by Christa Rogers, Team Leader
I recently was given the opportunity to attend an interactive virtual webinar titled Managing the Madness: Self-Care for Human Service Professionals, led by Gregory A. Krausz, MA, CAADC, LPC. There was substantial information of value to take away from his presentation; in particular, an approach combating and overcoming professional burnout known as the Three R approach.
The first “R” stands for recognize. It is important to recognize and watch for the warning signs of professional burnout. Warning signs may individualize from professional to professional. However, some common indicators are noticeable when the boundary lines of life and work become blurred. Other warning signals include:
Fear of taking time away from activities/tasks
Habitual negative thinking
Overreacting to minor stressors
Dreading the day-to-day
Making more mistakes
Not getting enough sleep
Carrying over stress between work to home
Isolating from social commitments
The next “R” is reverse. After recognizing professional burnout, it is important to construct a plan to undo the damage. It is recommended first to evaluate the source and triggers of stress, then to assess a baseline of previously attempted stress-relieving strategies by comparing successes and failures. From there, a stress management plan, including effective recovery strategies, can be developed. The plan should be specified to the professional’s unique needs; but, a few general strategies include:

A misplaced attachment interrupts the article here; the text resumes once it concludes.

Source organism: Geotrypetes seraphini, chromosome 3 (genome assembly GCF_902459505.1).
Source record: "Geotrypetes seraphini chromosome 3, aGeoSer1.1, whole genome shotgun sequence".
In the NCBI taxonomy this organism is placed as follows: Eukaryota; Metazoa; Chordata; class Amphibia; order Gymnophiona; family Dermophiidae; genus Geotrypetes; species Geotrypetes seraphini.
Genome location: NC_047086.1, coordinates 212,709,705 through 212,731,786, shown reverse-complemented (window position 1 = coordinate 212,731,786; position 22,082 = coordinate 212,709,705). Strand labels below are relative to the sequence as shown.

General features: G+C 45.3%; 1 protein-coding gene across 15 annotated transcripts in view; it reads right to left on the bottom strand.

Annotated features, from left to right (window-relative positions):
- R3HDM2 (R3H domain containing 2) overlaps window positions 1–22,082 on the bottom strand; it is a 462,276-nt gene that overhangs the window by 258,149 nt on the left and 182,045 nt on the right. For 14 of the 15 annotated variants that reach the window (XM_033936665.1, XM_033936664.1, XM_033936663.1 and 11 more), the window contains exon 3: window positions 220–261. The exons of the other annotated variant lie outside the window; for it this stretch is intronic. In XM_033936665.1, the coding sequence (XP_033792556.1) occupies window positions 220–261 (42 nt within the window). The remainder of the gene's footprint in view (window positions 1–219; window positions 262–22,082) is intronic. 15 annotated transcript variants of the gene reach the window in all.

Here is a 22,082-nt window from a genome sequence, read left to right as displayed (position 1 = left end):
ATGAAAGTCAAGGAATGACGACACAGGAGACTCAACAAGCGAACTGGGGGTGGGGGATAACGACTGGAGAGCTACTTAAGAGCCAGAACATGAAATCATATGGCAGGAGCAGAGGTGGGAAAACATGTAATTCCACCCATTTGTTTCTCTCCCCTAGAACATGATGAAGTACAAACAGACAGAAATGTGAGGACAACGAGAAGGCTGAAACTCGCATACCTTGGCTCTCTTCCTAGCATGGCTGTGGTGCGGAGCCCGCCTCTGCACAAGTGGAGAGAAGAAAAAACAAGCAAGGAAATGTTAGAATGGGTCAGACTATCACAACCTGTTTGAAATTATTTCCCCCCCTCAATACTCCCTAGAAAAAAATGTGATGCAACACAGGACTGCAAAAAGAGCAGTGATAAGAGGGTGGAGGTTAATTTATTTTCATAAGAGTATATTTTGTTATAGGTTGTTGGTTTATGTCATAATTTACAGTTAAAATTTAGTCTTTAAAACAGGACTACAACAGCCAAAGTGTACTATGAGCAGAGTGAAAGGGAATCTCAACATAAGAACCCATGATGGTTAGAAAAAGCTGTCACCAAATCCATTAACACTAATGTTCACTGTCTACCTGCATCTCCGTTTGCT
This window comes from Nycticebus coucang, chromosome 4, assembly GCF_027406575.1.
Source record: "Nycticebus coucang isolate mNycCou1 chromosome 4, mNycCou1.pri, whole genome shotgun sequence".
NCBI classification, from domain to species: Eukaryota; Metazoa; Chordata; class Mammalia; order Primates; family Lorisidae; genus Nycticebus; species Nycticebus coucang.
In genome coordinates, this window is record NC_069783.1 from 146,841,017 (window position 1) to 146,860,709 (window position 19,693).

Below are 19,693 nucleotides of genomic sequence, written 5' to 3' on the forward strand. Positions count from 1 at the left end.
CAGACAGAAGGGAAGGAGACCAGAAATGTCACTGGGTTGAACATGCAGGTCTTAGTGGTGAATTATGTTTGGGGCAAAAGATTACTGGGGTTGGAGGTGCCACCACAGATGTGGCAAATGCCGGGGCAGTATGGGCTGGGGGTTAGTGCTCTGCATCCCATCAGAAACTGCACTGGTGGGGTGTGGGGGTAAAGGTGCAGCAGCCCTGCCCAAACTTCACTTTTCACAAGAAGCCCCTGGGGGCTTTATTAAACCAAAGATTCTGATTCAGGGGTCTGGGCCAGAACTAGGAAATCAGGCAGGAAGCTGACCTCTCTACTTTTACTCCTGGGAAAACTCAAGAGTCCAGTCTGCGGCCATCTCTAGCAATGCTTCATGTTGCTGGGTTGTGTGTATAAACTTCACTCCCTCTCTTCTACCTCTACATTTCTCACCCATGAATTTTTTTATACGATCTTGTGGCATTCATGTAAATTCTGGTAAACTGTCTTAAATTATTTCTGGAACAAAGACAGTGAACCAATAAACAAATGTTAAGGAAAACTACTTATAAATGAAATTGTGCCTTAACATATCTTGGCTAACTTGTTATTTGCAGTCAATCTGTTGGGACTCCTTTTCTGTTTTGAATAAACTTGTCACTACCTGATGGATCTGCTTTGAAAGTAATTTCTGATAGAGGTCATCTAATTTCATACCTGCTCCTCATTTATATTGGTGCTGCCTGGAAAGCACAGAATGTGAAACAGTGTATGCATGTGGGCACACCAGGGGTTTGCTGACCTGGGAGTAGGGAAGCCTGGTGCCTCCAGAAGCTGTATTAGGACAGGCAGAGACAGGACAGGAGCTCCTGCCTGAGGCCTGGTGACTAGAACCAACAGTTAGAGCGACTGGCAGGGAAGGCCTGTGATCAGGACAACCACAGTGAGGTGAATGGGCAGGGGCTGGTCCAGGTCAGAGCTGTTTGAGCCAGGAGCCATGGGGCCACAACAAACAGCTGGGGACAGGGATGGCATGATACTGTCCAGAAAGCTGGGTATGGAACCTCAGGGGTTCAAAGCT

Slowing down and allowing time for self-care
Building a support system of friends, family, and co-workers to allow for development of resilience
Acknowledging failures and losses to allow for growth and progress
Re-evaluating goals and priorities to plan for the future
The last “R” is resilience. After reversing professional burnout, it is important to build resilience by taking care of physical and emotional health. Human service professionals should focus on building personal resiliency before attempting to build relational resiliency with connections, personal and professional, in their lives. Resiliency can be developed and strengthened with the Seven Cs of resilience.
Competence - Recognizing one’s capabilities. Take time to acknowledge and praise a job well done. Competence teaches how to recover after a fail.
Confidence - Believing in oneself to handle the task(s) at hand. Confidence teaches how to recover from challenges by thinking outside the box.
Connection - Relating with others. Connection teaches how to trust others and stand independently, by developing creative solutions.
Character - Having good morals. Character teaches commitment to integrity.
Contribution – One’s input to the well-being of others. Contribution teaches gratitude, which enforces the reliance on others, without negative interpersonal feelings.
Coping - Self-regulation during stressful situation. Coping teaches positive, healthy, long-term mechanisms in dealing with stress, rather than relying on quick, instant, temporary fixes.
Control - Understanding privilege and respect through delayed gratification, and showing responsibility. Control teaches how to make responsible choices and set long-term goals.